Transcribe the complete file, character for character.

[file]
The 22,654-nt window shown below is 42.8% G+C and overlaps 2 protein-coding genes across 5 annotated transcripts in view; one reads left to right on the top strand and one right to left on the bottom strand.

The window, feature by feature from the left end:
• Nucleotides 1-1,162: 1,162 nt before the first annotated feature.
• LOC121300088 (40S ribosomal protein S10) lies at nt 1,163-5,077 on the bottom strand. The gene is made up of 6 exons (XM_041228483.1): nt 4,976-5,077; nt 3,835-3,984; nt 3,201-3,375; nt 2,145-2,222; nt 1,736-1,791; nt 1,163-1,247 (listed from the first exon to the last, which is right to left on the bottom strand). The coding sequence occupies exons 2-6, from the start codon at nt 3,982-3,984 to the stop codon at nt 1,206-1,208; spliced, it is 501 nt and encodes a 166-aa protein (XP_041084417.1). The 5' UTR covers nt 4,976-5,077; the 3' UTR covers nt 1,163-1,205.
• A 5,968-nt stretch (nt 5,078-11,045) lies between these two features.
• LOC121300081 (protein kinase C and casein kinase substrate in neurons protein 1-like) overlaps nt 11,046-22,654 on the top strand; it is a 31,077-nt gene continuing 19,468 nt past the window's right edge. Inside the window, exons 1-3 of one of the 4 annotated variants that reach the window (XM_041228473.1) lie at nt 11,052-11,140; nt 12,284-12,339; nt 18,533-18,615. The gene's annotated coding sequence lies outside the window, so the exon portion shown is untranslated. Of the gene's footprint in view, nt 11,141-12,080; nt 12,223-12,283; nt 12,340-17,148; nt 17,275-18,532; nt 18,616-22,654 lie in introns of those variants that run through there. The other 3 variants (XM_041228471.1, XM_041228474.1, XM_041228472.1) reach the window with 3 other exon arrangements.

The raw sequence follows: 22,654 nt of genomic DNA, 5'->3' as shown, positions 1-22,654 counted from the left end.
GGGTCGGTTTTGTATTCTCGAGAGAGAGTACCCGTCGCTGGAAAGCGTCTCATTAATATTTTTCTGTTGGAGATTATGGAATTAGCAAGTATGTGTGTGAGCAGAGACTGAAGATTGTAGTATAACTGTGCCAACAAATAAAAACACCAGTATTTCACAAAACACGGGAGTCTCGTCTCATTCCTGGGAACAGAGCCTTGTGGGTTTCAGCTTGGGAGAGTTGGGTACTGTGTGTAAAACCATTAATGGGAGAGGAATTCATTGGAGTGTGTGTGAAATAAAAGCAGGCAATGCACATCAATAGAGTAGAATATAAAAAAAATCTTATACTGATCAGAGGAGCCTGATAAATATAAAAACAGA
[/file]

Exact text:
The 22,654-nt window shown below is 42.8% G+C and overlaps 2 protein-coding genes across 5 annotated transcripts in view; one reads left to right on the top strand and one right to left on the bottom strand.

The window, feature by feature from the left end:
• Nucleotides 1-1,162: 1,162 nt before the first annotated feature.
• LOC121300088 (40S ribosomal protein S10) lies at nt 1,163-5,077 on the bottom strand. The gene is made up of 6 exons (XM_041228483.1): nt 4,976-5,077; nt 3,835-3,984; nt 3,201-3,375; nt 2,145-2,222; nt 1,736-1,791; nt 1,163-1,247 (listed from the first exon to the last, which is right to left on the bottom strand). The coding sequence occupies exons 2-6, from the start codon at nt 3,982-3,984 to the stop codon at nt 1,206-1,208; spliced, it is 501 nt and encodes a 166-aa protein (XP_041084417.1). The 5' UTR covers nt 4,976-5,077; the 3' UTR covers nt 1,163-1,205.
• A 5,968-nt stretch (nt 5,078-11,045) lies between these two features.
• LOC121300081 (protein kinase C and casein kinase substrate in neurons protein 1-like) overlaps nt 11,046-22,654 on the top strand; it is a 31,077-nt gene continuing 19,468 nt past the window's right edge. Inside the window, exons 1-3 of one of the 4 annotated variants that reach the window (XM_041228473.1) lie at nt 11,052-11,140; nt 12,284-12,339; nt 18,533-18,615. The gene's annotated coding sequence lies outside the window, so the exon portion shown is untranslated. Of the gene's footprint in view, nt 11,141-12,080; nt 12,223-12,283; nt 12,340-17,148; nt 17,275-18,532; nt 18,616-22,654 lie in introns of those variants that run through there. The other 3 variants (XM_041228471.1, XM_041228474.1, XM_041228472.1) reach the window with 3 other exon arrangements.

The raw sequence follows: 22,654 nt of genomic DNA, 5'->3' as shown, positions 1-22,654 counted from the left end.
GGGTCGGTTTTGTATTCTCGAGAGAGAGTACCCGTCGCTGGAAAGCGTCTCATTAATATTTTTCTGTTGGAGATTATGGAATTAGCAAGTATGTGTGTGAGCAGAGACTGAAGATTGTAGTATAACTGTGCCAACAAATAAAAACACCAGTATTTCACAAAACACGGGAGTCTCGTCTCATTCCTGGGAACAGAGCCTTGTGGGTTTCAGCTTGGGAGAGTTGGGTACTGTGTGTAAAACCATTAATGGGAGAGGAATTCATTGGAGTGTGTGTGAAATAAAAGCAGGCAATGCACATCAATAGAGTAGAATATAAAAAAAATCTTATACTGATCAGAGGAGCCTGATAAATATAAAAACAGA